There has been a surprisingly small amount of work done in the field of EROI calculation despite its obvious uses and age. From this review it can be inferred that there are only a handful of people seriously working on the issues related to energy return on investment. As such it does not come as a surprise that the information is scarce and unrefined at best–although perhaps not in the case of ethanol.  :evil4: Additionally there is a great deal of rather misleading material presented in the media and very few with the training to cut through the fog or deliberate lies. We have presented what we believe to be virtually all of the data available until this special issue.

Since the 1980’s the energy information required to make such calculations have become even scarcer, with the possible exception of some European life cycle analyses. This is a terrible state of affairs given the massive changes in our energy situation unfolding daily.

We need to make enormously important decisions but do not have the studies, the data or the trained personnel to do so. Thus we are left principally with poorly informed politicians, industry advocacy and a blind but misguided faith in market solutions to make critical decisions about how to invest our quite limited remaining high quality energy resources. Our major scientific funding agencies such as the National Science Foundation and even the Department of Energy have been criminally negligent by avoiding any serious programs to undertake proper EROI, environmental effects, or other studies, while our federal energy data collections degrade year by year under misguided cost cutting and free market policies.

As stated by Murphy and Hall [15], there needs to be a concerted effort to make energy information more transparent to the people so we can better understand what we are doing and where we are going. Given what we do know, it seems that the EROI of the fuels we depend on most are in decline; whereas the EROI for those fuels we hope to replace them with are lower than we have enjoyed in the past.  This leads one to believe that the current rates of energy consumption per capita we are experiencing are in no way sustainable in the long run. At best, the renewable energies we look toward may only cushion this decline.]

Sustainability 2011, 3, 1796-1809; doi:10.3390/su3101796

What does all the above mean to you and me? It means EROI math has great difficulty measuring renewables and, due to the boundary framework established for upstream and downstream costs including the EXCLUSION of environmental costs, has the potential to produce some fairly happy numbers for fossil fuels and nuclear. Yet even by the present computation convention, EROI is headed downwards for fossil fuels and nuclear.
Let's explore EROI some more:

Snippet 1:
[Measuring the EROEI of a single physical process is unambiguous, but there is no agreed standard on which activities should be included in measuring the EROEI of an economic process. In addition, the form of energy of the input can be completely different from the output.]

Snippet 2:
[How deep should the probing in the supply chain of the tools being used to generate energy go? For example, if steel is being used to drill for oil or construct a nuclear power plant, should the energy input of the steel be taken into account, should the energy input into building the factory being used to construct the steel be taken into account and amortized? Should the energy input of the roads which are used to ferry the goods be taken into account? What about the energy used to cook the steelworker's breakfasts? These are complex questions evading simple answers. A full accounting would require considerations of opportunity costs and comparing total energy expenditures in the presence and absence of this economic activity.]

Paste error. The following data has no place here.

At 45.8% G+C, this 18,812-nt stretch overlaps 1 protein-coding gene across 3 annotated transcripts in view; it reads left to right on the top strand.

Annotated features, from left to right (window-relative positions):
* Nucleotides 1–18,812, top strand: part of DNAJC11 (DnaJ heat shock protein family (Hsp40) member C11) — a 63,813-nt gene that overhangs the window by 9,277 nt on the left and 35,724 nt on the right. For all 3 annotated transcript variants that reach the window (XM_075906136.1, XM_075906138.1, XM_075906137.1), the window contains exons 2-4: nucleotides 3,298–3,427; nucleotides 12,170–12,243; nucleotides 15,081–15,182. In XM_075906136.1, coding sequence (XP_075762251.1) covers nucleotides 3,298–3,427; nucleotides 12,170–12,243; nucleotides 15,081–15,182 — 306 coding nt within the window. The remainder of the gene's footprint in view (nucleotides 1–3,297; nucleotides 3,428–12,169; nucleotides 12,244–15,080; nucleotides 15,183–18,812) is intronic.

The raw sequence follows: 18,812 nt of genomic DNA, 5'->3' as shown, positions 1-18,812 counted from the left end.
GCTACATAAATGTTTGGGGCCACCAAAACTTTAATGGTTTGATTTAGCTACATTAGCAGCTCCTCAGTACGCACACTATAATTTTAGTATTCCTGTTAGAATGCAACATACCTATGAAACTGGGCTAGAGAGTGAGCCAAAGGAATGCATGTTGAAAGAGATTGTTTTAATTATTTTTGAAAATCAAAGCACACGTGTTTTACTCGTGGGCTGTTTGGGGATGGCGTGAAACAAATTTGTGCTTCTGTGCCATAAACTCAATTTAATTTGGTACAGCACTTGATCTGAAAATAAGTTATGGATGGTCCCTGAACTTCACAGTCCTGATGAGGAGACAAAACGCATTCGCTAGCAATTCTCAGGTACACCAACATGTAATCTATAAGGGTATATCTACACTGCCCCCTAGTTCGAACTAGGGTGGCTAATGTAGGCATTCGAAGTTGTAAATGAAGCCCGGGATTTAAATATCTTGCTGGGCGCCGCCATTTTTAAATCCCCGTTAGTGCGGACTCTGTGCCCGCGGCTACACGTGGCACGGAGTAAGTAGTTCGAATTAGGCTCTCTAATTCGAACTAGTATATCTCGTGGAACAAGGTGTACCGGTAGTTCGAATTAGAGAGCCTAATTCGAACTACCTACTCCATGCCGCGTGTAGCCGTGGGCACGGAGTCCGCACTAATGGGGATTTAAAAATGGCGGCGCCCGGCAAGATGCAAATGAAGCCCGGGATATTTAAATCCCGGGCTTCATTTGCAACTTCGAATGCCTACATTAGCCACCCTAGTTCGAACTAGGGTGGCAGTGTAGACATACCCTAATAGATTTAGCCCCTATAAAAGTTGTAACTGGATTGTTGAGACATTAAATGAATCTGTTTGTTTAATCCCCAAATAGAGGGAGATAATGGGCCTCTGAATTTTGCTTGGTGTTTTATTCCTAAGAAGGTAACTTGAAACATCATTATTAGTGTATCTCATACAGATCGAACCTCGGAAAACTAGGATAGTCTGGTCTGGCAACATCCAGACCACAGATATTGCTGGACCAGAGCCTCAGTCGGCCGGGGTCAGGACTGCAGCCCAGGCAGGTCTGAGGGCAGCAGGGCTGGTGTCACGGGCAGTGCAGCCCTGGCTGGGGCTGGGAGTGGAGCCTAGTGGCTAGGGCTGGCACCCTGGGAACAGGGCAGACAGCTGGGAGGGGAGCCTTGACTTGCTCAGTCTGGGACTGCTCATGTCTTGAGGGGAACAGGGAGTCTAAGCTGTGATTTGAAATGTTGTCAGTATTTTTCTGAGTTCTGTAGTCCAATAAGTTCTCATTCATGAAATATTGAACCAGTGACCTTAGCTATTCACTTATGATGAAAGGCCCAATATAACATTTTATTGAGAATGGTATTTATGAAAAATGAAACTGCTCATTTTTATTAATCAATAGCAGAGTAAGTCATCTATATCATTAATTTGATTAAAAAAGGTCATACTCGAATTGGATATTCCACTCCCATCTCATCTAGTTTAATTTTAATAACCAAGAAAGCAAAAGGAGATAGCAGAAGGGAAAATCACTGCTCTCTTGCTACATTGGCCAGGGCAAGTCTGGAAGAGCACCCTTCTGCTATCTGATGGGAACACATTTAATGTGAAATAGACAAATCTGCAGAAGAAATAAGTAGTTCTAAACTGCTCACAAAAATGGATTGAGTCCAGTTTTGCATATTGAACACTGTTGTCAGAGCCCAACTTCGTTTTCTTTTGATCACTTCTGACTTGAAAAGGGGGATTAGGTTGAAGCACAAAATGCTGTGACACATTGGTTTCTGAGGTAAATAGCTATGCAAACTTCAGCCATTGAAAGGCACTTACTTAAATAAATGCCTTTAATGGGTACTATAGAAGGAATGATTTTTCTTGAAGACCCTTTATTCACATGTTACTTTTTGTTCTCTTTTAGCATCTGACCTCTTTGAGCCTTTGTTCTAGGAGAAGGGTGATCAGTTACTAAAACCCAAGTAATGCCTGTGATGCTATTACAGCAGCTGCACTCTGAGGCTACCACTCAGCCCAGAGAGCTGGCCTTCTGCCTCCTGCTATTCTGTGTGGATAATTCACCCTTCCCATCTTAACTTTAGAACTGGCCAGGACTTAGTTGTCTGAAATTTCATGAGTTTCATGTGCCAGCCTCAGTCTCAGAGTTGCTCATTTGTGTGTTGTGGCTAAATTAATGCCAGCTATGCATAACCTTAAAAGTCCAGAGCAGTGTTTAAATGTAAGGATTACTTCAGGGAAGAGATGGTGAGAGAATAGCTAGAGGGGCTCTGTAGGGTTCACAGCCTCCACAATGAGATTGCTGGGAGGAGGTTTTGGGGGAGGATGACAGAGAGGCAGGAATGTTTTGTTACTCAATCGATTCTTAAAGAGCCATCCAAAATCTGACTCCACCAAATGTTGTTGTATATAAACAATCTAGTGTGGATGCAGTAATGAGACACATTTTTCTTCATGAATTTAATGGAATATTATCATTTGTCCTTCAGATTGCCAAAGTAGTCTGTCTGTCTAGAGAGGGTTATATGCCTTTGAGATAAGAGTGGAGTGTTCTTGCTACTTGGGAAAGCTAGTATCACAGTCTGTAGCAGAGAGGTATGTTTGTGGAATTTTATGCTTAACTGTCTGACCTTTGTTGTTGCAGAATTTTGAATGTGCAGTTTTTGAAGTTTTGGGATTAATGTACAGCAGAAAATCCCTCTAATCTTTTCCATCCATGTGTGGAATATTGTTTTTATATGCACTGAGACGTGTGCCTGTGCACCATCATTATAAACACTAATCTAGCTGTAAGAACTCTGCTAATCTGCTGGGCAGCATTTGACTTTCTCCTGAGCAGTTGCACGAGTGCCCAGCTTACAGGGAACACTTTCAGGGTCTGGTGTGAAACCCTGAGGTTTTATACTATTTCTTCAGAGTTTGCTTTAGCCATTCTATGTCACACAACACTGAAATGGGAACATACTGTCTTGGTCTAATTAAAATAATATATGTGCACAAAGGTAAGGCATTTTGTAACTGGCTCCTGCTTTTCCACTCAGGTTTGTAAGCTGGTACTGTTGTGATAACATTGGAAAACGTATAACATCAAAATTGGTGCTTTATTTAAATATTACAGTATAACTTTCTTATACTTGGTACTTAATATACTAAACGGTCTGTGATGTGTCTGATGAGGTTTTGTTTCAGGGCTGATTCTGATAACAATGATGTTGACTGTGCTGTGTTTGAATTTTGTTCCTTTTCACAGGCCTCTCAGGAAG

Snippet 3:
[Conventional economic analysis has no formal accounting rules for the consideration of waste products that are created in the production of the ultimate output. For example, differing economic and energy values placed on the waste products generated in the production of ethanol makes the calculation of this fuel's true EROEI extremely difficult.]


And what about environmental degradation costs? Don't they matter in the "real world"? Can we so narrowly define a process like EROI that we deliberately exclude costs that aren't immediately quantifiable? Why are fossil fuel or nuclear energy corporations the first to bray and warn that all new technologies need to have the precautionary principle of science applied to them but get quite huffy when you question EROI numbers for their products? If that's the "real world', then we have a rather serious objectivity deficit in play with EROI math.

Here is an interesting article about a study of algal biocrude EROI. I bring this to your attention because it shows a very serious and responsible approach to determining EROI which I believe is sorely lacking in fossil and nuclear fuels:



Snippet 1:
[Over the last year a student (Colin Beal) at the University of Texas, Austin, has been characterizing the experimental set-up at the Center for Electromechanics for testing an algae to bio-oil process. The process stops short of converting the bio-oil into biodiesel, and he presented the results at a recent conference: Beal, Colin M., Hebner, Robert E., Webber, Michael E., Ruoff, Rodney S., and Seibert, A. Frank. THE ENERGY RETURN ON INVESTMENT FOR ALGAL BIOCRUDE: RESULTS FOR A RESEARCH PRODUCTION FACILITY, Proceedings of the ASME 2010 International Mechanical Engineering Congress & Exposition IMECE2010 November 12–18, 2010, Vancouver, British Columbia, Canada, IMECE2010-38244.]

Snippet 2:
[the stage of development of the entire technology and process of inventing new energy sources and pathways. It is important that we understand how to interpret findings “from the lab” into real-world or industrial-scale processes. To anticipate the future EROI of an algae to biofuel process, Colin performed two extra analyses to anticipate what might be possible if anticipated advances in technology and processing occur: a Reduced Case and Literature Model calculation.]

Hope deferred maketh the heart sick: but when the desire cometh, it is a tree of life. Pr. 13:12